Wednesday, October 28, 2009

Chapter Fifty-Seven

It requires the largest pieces of furniture - the divan, the wardrobe, and the bed - to pick up their Master and carry him back to his chambers. Pinocchio, having nowhere to go, follows behind.

Worried whispers drift through the castle. Their surgeon was destroyed during the Master’s last rage, and none of the servants are quite sure what to do.

The Beast’s heart still beats, ever so faintly, but he does not wake up. The basin and sponge gently clean the wounds beneath his matted fur as best they can. The rest watch silently.

Unable to see onto the high bed, Pinocchio looks about the forbidden room. It isn’t nearly so frightening, now that he is no longer alone.

“What’s that?” he asks suddenly. He points to a beautiful, ornate hand mirror.

“That?” says the Candelabra. “That is one of the Master’s most treasured possessions. It is an enchanted looking glass.”

“It shows you,” interrupts the Clock, “whatever it is your heart wishes to see, no matter the distance.”

“Can I see it?” asks the puppet.

May I see it,” corrects the Clock.

“May I see it?”

“If you wish,” says the Clock. “But it doesn’t always bring happiness, I must warn you. No, not always,” it adds, softly.

Unmindful of the Clock’s words, Pinocchio grabs eagerly at the mirror. “I wish to see my father,” he whispers.

And instantly, the mirror sparkles to life. It is Gepetto! He is alive! But where? In a dark, cramped, place. He holds a candle high, illuminating his gaunt, unshaven features, and then the image fades to Pinocchio’s own face.

“It’s Father! He’s alive!” gasps Pinocchio.

“I’m happy for you,” says the Clock, though its face is still sad.

Delighted, Pinocchio clatters downstairs to tell his companion. The Lion is in the entrance hall, at the edge of the pool of blood. He does not turn at Pinocchio’s voice.

“I saw him! I saw him!” Pinocchio calls.

“Is that so?” says the Lion, his voice oddly muffled. In the shadows, the mop and bucket watch him silently.

“Yes! He’s in the mirror! You were right!” He waves the mirror, shining brightly once more.

The Lion growls faintly as Pinocchio steps closer - a warning, the boy believes, to stay back from the sight of the man’s body. It was a most distressing sight, after all.

“Of course. I told you we should come here,” says the Lion, after swallowing. “And this is why.”

“Now all we have to do is find out where he is.” Pinocchio peers into the mirror, trying to spot any clues before the image fades away.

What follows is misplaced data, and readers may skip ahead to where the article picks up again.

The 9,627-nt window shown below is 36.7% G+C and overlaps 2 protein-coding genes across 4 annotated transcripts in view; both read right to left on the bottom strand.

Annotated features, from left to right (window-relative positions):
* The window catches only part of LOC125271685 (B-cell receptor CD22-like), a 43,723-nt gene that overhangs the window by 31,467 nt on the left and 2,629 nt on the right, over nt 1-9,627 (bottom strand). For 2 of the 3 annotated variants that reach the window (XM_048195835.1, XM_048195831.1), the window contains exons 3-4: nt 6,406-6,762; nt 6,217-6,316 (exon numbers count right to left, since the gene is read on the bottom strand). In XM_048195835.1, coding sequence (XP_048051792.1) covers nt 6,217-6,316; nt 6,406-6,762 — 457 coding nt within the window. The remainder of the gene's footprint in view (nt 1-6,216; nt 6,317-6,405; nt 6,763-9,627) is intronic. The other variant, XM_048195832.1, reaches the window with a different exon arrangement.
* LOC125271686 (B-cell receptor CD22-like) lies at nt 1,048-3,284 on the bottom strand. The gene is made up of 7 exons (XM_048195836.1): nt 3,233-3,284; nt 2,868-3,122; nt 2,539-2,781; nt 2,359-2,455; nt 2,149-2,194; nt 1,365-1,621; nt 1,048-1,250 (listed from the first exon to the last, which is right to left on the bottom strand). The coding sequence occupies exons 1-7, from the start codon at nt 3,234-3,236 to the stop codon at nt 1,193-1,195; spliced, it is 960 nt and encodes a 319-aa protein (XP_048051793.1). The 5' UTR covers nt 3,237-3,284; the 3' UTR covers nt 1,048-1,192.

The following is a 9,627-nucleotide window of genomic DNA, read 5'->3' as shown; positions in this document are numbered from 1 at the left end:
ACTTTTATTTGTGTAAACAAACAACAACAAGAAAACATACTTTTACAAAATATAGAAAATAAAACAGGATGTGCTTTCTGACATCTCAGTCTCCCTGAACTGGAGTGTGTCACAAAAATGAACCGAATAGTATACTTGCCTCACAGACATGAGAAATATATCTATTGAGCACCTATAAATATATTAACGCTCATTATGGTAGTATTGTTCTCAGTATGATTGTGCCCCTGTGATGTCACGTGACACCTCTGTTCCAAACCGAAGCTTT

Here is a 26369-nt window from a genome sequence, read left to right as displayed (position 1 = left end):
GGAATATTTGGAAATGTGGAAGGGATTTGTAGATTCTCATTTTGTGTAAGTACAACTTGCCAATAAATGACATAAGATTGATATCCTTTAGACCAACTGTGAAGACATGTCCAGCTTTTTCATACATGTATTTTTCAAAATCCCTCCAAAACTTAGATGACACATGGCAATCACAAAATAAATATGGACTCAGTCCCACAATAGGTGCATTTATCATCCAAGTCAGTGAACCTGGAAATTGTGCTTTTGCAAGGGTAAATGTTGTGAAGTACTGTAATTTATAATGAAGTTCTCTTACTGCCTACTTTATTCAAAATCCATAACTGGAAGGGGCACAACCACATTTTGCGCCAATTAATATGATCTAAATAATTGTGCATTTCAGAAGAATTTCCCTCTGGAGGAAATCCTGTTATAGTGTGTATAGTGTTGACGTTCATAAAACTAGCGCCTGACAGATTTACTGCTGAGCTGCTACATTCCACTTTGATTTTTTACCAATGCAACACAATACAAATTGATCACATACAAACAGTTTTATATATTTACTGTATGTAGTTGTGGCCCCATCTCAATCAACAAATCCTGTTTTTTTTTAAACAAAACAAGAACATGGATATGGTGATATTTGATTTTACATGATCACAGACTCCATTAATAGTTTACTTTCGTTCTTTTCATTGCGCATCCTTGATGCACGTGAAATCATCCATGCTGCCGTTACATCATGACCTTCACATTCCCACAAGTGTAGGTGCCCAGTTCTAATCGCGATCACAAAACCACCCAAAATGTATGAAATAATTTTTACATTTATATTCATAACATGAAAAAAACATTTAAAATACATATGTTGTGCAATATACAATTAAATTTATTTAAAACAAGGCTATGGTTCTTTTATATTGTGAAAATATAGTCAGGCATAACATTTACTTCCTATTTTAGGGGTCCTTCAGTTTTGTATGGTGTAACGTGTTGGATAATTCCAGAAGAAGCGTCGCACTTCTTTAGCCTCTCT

“That will be difficult,” says the Lion, and for a moment, Pinocchio’s smile falters. “But I believe I’ll be able to find him.”

Thinking silently for a moment, the Lion finally says, “It will be easier if we have help. You must go upstairs and ask the others.”

The Lion looks solemnly at Pinocchio, his muzzle flecked and wet. “Tell them it is not too late to save the girl and their master, just as it is not too late to find your father. Tell them.”

Nodding eagerly, Pinocchio scampers back upstairs, his eyes bright. Hope, after all, is a valuable meal.

Sunday, October 25, 2009

Chapter Fifty-Six

Up, up, up the Forbidden Mountain sits a dark and beautiful castle - this is the Queen’s destination. But before she can undertake such a steep and treacherous climb, first she must pass a forest most twisted and cruel.

Many of the dead have been caught amidst its enchanted thorns and thistles. They groan and reach out helplessly, but the Queen ignores their pleas. Let them struggle until the end of days.

Every now and then she comes across a true corpse, and they catch her attention more than the undead. Here was once a handsome young lad in the fine silks and silver of a nobleman. How he must have suffered in these thorns, trapped for hours, days, before starving alone.

There are worse fates, she thinks, and she looks again at her wounded hand. How much time remains?

Soon the Queen cannot step any closer - the twisted thorns are too full of groping arms and groaning bodies. To enter further would be literally walking into an open, hungry mouth.

How many, she wonders idly, have made it past these demonic thorns?

One, perhaps? One would be enough. And, roaming aimlessly, it might soon encounter a fawn, weak and helpless. And the fawn would bite and kill throughout the wilderness. And from the forests would come death. And that death would never stop, never stop, never stop, until none remained.

She surveys the Forbidden Mountain with some respect. An impossible journey for a mere mortal, except perhaps the true of heart. But for one skilled in the blackest of magic, it’s a simple matter. With silver knife and raven’s feather, she prepares the painful transformation.